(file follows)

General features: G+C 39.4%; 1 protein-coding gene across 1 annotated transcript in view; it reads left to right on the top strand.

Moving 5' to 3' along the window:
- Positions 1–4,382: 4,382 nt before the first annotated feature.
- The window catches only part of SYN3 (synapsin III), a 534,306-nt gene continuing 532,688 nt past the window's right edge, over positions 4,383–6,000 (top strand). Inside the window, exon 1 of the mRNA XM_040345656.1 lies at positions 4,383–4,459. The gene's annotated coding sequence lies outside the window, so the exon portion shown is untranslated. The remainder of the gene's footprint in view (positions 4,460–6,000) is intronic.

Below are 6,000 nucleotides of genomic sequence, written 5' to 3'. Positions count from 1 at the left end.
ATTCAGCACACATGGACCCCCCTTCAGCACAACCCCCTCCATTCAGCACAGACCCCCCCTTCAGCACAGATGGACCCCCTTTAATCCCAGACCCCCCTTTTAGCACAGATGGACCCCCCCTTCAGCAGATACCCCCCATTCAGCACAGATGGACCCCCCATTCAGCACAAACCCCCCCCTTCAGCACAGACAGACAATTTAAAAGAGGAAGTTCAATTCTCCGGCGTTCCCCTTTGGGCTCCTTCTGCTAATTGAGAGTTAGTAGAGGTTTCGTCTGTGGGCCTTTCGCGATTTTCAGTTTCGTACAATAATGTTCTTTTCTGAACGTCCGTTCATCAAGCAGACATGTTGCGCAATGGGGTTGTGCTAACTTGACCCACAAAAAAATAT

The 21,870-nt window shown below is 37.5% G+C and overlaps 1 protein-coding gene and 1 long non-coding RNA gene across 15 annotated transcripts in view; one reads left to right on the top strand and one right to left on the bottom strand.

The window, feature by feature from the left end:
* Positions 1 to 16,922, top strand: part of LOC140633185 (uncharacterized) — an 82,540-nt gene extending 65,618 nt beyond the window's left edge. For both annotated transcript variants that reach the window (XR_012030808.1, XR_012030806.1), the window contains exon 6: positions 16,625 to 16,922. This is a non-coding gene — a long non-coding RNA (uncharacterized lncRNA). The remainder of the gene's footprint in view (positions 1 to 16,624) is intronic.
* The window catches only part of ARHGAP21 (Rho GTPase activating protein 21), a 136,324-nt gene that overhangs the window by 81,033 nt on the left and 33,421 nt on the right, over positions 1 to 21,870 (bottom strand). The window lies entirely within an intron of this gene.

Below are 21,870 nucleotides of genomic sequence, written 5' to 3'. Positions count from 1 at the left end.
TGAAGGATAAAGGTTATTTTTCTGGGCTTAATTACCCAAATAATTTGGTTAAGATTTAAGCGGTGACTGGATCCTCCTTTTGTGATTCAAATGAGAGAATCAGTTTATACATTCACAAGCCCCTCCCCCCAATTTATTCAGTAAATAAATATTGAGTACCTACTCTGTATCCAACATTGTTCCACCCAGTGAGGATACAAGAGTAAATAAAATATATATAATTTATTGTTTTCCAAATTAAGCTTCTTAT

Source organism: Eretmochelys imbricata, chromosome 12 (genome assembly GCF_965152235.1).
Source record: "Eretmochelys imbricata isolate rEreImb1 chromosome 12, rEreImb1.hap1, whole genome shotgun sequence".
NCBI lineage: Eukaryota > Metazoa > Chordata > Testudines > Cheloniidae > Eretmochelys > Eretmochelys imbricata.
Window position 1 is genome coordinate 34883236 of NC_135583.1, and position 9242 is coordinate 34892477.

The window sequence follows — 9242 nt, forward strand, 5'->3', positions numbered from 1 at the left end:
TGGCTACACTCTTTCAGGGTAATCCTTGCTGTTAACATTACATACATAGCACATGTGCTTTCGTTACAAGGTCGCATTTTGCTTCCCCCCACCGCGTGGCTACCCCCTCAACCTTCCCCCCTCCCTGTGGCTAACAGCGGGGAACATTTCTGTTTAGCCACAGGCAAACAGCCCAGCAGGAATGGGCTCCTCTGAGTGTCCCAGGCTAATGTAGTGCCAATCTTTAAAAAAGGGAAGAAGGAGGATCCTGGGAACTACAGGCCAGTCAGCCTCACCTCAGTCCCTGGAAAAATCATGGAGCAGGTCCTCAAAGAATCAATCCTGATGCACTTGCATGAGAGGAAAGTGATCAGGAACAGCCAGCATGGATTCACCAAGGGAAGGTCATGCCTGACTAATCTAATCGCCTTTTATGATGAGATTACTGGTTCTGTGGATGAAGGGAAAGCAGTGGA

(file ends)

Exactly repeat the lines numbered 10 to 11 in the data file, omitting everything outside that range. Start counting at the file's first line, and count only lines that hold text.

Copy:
* The window catches only part of ARHGAP21 (Rho GTPase activating protein 21), a 136,324-nt gene that overhangs the window by 81,033 nt on the left and 33,421 nt on the right, over positions 1 to 21,870 (bottom strand). The window lies entirely within an intron of this gene.

Below are 21,870 nucleotides of genomic sequence, written 5' to 3'. Positions count from 1 at the left end.